GoodFellas also depicts that quintessential American yearning to "be somebody." At the end of the movie, when Henry has to go into witness protection, the issue that looms largest is not one of loyalty or betrayal but of loosing one's lifestyle -- a lifestyle where you are "somebody." Even though that lifestyle entails risking one's life and enduring lots of drama and conflict, Henry accepts his cost -- like many American's do -- so that he doesn't have to live the rest of his life "like a shnook" as he says at the end of the movie. But because GoodFellas acknowledges that a better lifestyle (at least better on the surface) comes with huge costs, it gets to the heart of a central American puzzlement: Is there dignity in accepting a simple, humble life, or must we always be pioneers and entrepreneurs striving for something bigger and better no matter how many "simple things" we have to give up?

The Godfather also contains many brilliant scenes that simultaneously depict enclosed-Mafia-world immersion and broader-American-society commentary. In the first Godfather film, when Don Corleone meets with the heads of the five families, he demonstrates a reluctance to begin selling narcotics, but he eventually relents under the conditions that drugs are not sold near schools and that drug activity remain confined to African-American neighborhoods. Don Corleone then goes on to make a racist comment. With that comment, we see how the Mafia at that time was hermetically-sealed in its own little bubble of societal ignorance. We also get a sense of how mainstream American society and American business treated minorities at that time in order to protect its own hermetically-sealed world. It shows how achieving prosperity sometimes entails significant social and moral costs, but it's a whole lot easier to accept those costs when you can dump them on some other group. This theme is summed-up in the second Godfather film, when Senator Geary attempts to blackmail Michael Corleone and Michael tells him that "We are both part of the same hypocrisy."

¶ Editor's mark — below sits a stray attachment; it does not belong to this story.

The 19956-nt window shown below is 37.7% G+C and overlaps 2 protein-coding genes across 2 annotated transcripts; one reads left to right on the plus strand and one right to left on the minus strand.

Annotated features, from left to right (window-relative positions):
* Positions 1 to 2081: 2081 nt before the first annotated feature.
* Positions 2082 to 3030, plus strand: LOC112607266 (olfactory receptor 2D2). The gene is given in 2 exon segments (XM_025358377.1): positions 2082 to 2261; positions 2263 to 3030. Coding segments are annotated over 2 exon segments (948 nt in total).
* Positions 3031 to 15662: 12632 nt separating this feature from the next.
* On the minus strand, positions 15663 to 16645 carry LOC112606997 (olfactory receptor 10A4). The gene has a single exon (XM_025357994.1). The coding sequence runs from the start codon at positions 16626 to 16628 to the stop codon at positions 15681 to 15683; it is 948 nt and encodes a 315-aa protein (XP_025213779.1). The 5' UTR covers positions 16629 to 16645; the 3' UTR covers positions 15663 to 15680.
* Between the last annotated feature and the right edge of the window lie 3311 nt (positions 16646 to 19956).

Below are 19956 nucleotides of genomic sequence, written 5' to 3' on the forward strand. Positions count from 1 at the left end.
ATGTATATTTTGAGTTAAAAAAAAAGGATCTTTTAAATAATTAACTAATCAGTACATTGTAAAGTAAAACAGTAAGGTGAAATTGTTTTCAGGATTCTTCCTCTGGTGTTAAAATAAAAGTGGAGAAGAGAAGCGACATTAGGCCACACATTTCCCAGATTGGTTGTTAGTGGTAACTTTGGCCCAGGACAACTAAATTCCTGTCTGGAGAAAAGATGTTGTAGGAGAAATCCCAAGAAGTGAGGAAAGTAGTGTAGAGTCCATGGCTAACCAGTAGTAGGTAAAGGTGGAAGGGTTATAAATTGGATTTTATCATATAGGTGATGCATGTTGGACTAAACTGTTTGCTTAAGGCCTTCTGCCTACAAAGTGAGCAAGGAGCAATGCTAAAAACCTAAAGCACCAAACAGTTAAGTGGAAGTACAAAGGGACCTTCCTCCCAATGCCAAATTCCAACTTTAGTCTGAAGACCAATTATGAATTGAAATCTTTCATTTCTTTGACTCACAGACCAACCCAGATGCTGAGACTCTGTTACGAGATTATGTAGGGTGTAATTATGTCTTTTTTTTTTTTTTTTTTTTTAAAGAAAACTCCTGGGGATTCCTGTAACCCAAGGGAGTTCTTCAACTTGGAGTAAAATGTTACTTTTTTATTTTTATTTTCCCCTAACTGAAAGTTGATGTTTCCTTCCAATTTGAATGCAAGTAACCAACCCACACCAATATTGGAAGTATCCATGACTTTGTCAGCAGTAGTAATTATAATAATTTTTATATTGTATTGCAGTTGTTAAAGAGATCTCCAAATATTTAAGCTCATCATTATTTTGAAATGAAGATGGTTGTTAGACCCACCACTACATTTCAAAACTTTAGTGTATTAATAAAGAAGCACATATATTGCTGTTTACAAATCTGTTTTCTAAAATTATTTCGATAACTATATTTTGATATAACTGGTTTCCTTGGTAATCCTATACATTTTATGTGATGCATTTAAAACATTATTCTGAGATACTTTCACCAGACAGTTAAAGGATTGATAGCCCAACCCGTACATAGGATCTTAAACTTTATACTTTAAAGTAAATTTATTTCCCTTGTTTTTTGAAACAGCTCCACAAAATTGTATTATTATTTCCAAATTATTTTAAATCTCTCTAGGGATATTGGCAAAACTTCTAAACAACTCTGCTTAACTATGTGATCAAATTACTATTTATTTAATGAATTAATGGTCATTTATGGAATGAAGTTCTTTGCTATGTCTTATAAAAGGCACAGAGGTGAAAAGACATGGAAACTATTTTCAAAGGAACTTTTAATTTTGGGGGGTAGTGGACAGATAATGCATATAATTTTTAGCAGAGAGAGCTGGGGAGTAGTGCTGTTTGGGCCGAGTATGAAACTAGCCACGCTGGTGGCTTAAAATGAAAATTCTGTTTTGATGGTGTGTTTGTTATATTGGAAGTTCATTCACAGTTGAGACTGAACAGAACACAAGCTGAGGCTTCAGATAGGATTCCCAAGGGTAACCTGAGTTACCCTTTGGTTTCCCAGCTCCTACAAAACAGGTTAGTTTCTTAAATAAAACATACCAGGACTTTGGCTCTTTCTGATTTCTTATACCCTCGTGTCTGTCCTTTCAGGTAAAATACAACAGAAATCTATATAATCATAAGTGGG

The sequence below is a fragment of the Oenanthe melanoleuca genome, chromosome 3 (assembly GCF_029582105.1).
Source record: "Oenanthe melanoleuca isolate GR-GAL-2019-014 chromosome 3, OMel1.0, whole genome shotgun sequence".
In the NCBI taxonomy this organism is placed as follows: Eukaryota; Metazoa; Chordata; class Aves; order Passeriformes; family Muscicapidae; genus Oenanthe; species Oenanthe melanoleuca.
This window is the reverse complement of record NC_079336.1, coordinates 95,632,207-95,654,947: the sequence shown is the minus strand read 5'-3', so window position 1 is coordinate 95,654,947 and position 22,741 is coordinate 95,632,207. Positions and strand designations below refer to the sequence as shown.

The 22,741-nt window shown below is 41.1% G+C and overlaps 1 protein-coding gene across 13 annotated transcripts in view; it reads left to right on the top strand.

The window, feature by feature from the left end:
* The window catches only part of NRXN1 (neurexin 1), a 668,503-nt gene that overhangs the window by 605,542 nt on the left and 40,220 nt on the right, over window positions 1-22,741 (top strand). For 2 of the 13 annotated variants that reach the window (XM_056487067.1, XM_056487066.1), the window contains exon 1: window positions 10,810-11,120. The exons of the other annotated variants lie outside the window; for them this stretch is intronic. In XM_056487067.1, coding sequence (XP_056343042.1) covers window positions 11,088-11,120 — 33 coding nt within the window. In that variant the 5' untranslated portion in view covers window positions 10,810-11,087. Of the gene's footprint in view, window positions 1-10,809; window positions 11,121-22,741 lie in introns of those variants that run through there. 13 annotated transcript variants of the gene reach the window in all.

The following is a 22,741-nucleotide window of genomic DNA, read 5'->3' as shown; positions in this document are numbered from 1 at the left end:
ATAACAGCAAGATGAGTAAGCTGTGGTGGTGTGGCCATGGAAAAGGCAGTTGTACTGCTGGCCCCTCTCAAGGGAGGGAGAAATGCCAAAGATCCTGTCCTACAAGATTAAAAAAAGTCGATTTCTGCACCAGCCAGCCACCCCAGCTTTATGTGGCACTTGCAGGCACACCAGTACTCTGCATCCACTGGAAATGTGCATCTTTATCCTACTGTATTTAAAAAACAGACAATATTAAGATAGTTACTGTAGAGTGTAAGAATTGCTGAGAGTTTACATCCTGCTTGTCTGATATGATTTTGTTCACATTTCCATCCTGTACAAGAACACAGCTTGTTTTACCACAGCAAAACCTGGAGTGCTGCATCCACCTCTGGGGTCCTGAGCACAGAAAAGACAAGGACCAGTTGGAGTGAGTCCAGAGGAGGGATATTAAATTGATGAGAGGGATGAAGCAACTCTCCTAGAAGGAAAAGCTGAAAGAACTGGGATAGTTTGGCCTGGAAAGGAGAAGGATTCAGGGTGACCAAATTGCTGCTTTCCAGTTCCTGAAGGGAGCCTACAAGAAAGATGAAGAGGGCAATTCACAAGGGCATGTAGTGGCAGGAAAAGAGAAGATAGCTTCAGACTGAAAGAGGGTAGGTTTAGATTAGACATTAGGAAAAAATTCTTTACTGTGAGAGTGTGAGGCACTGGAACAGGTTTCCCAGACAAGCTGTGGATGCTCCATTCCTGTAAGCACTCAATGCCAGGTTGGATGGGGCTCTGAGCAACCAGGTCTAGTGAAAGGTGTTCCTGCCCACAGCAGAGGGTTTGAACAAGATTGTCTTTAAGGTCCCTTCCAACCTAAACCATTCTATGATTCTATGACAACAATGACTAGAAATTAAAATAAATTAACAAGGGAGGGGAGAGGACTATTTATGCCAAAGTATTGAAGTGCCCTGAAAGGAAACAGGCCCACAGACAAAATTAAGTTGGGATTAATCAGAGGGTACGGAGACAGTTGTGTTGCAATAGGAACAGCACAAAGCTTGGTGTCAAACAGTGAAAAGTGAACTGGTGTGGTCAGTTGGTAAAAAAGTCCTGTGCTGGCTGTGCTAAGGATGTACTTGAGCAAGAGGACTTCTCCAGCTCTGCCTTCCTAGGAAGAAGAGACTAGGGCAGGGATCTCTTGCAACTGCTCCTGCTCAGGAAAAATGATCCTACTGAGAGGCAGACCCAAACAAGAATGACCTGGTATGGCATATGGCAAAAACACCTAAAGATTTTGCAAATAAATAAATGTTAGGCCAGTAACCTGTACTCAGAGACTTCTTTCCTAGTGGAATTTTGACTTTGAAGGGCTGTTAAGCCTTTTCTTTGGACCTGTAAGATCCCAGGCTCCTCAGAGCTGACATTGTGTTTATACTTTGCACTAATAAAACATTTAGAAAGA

Good programming provides us with built-in commentary through nuanced connections between a subculture and our broader culture. Jersey Shore -- like so much reality television -- frustrates me because there is absolutely none of this commentary. That's what makes fictional programming and the more probing forms of non-fiction programming far superior as humanistic enterprises. Of course, this should be obvious to most people, but unfortunately it is not obvious to enough people.

The problem with reality television is that it takes its subjects way to seriously, especially those that don't deserve to be taken seriously. That's not to say that great fictional programming does not take its characters too seriously -- it simply allows for reflection. Fictional characters are just that -- characters -- whereas reality show casts are not characters, they are real people. The worst conceit of reality programming is the appearance of reflection that the show creates when it does those "talking head" confessional interviews with the cast members. These interviews act as a form of therapy -- a non-judgmental, feel-good validation of the B.S. Jersey Shore lifestyle. Viewers are called to empathize directly with the cast members and feel validated themselves -- absolved of the sins of inauthenticity, phoniness, and BS that we all fear we commit as we try to maintain our images and lifestyles. But there is rarely any actual reflection, "taking a step back", or criticizing.

MTV has been consistently serving up a diet of over-dramatic loudmouths who lead BS lifestyles, which it then validates -- from The Real World to My Super-Sweet Sixteen. If you watch it sincerely and empathetically, then you are credulous and simple-minded; if you watch it ironically, then you are condescending and antagonistic. Good programming integrates both irony and empathy. With bad reality TV like Jersey Shore, it is either one or the other. There is no need to make this false choice when we are living in a golden-age of television. Go watch something better, there's plenty of it.